Let’s compare two grass eaters, rabbits and cows. Give 1 ton of hay to 300 rabbits and 1 ton to one steer; that hay will add 480 pounds of new rabbit or steer tissue – in one month for rabbits and four for the steer. (Max Kleiber demonstrated that total efficiency of energy utilization is independent of body size. This and other fundamental concepts of energy metabolism are discussed in his 1961 book The Fire of Life: an introduction to animal energetics. In a personal communication, former rabbit producer Ann Bledsoe gave the following information: The Professional Meat Rabbit Association says that 500 rabbits constitute a "full-time" job – but, done correctly, generate a "full-time" income. With a large commercial rabbitry, manure must be dealt with daily; feeding, twice daily; breeding, daily, as are palpation, placing nest boxes, kindling and weaning.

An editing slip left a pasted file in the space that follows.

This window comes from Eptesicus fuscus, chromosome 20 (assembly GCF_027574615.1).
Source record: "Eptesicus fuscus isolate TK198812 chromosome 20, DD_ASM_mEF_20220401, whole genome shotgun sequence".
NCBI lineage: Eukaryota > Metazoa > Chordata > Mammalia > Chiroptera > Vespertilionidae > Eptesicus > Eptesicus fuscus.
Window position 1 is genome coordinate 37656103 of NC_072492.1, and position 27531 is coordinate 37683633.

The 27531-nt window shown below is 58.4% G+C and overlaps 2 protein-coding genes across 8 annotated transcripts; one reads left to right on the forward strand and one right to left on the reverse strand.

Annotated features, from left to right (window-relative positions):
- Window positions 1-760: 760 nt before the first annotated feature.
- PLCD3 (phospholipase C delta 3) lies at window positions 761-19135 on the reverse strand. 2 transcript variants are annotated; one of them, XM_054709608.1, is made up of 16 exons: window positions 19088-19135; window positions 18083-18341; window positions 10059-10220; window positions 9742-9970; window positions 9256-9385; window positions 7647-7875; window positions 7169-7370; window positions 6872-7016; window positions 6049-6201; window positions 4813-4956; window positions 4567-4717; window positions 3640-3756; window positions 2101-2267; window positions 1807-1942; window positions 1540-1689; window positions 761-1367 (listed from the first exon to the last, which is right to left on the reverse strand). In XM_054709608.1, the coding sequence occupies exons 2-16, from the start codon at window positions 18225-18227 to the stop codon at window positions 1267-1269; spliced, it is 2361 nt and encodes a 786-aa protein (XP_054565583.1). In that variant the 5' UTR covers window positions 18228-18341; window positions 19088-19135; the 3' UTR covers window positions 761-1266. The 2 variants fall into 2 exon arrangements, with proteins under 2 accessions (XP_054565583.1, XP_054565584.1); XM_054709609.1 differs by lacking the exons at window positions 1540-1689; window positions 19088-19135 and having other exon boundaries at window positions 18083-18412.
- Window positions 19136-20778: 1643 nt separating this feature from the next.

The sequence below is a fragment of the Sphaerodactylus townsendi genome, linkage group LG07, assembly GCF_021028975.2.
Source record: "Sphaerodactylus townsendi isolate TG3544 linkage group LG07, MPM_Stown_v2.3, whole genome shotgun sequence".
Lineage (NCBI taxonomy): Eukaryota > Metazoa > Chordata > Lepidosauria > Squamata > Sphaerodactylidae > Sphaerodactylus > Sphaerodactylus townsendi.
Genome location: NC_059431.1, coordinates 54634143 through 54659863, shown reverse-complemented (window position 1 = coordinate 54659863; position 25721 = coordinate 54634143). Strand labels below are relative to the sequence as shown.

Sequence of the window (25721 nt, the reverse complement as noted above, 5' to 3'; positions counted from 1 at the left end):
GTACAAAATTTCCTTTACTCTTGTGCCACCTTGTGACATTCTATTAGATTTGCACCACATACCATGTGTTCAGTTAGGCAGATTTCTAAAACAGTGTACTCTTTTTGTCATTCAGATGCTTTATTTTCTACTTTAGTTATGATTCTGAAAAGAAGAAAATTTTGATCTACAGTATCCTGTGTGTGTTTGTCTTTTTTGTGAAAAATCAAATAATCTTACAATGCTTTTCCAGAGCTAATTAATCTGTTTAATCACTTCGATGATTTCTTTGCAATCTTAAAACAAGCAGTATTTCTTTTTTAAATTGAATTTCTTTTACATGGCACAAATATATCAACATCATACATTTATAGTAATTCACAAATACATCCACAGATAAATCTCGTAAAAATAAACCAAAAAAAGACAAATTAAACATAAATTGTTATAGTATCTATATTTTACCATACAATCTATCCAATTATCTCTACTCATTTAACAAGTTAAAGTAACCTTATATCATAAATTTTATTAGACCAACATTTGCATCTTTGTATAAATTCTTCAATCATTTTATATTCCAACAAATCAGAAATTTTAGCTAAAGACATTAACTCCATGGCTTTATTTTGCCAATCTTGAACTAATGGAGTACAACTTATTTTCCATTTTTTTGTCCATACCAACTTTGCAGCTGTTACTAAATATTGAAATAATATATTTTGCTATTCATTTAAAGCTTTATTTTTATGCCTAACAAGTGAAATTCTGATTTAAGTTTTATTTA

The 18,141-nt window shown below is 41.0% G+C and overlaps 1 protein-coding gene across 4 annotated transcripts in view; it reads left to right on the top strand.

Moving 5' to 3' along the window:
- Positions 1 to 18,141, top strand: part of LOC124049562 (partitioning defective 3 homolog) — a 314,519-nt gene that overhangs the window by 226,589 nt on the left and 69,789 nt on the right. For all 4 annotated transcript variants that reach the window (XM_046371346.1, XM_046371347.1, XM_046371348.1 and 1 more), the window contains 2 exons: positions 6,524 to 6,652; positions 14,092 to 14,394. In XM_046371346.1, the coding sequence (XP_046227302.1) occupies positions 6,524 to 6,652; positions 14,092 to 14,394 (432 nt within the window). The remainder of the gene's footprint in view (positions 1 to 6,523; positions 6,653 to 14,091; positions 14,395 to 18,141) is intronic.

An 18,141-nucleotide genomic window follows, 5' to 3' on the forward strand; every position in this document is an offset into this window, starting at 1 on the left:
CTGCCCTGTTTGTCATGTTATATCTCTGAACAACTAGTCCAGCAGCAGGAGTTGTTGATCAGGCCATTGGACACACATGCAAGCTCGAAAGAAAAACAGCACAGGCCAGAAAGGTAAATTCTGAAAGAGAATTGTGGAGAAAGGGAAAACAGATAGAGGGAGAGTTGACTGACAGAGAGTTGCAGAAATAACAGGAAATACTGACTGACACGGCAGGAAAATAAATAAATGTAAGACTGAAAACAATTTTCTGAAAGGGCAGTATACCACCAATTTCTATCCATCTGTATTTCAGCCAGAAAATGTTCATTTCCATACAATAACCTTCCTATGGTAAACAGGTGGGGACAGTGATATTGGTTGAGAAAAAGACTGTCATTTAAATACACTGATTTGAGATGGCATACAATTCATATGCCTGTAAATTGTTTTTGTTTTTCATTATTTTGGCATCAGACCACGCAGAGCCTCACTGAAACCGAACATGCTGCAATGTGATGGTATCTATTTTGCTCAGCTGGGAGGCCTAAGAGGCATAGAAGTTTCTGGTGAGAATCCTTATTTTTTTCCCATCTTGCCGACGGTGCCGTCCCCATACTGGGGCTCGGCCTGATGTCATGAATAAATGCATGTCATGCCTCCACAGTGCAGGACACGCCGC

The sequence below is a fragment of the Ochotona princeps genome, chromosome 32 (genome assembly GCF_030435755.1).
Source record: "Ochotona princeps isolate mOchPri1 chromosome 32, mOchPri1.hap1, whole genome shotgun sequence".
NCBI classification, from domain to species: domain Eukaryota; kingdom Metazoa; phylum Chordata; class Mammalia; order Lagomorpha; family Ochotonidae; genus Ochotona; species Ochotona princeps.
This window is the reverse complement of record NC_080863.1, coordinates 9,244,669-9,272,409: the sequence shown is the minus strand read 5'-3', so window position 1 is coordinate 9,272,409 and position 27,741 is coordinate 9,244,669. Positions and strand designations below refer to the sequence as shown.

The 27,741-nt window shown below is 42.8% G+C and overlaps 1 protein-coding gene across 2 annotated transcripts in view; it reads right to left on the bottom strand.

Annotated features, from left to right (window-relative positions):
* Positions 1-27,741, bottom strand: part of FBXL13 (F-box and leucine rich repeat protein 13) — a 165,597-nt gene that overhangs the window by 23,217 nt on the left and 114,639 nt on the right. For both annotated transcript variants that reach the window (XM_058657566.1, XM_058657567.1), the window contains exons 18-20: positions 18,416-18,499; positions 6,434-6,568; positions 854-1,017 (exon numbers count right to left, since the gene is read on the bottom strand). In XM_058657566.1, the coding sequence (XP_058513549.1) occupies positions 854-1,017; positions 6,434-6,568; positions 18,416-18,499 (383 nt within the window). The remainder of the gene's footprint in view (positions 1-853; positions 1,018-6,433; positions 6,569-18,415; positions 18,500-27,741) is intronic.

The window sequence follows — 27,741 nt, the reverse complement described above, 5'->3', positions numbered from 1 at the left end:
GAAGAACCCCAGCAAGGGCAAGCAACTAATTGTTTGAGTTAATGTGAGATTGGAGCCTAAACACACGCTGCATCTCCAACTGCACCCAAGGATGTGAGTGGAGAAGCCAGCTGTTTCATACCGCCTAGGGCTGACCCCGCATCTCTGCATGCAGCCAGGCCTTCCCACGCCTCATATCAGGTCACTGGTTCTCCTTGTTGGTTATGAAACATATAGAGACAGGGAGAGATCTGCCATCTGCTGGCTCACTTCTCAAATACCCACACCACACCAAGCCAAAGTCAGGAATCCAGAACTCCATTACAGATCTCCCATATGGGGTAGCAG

So rabbits are more efficient not by “better” feed conversion but by time. If efficiency = time = money, rabbits win. This may well be true for CAFOs (Confined Animal Feeding Operations or factory farms) that measure efficiency as rabbits in/rabbits out. The CAFO system wants a warp speed return on investment. I can wait. If my time = money, then I have far more return on my longer-term steer investment, because tending 300 rabbits even with the best equipment will take 2 to 3 hours of intense labor daily. My steer eats his hay or grazes his pasture without supervision. I just keep his water tub full. How is this inefficient?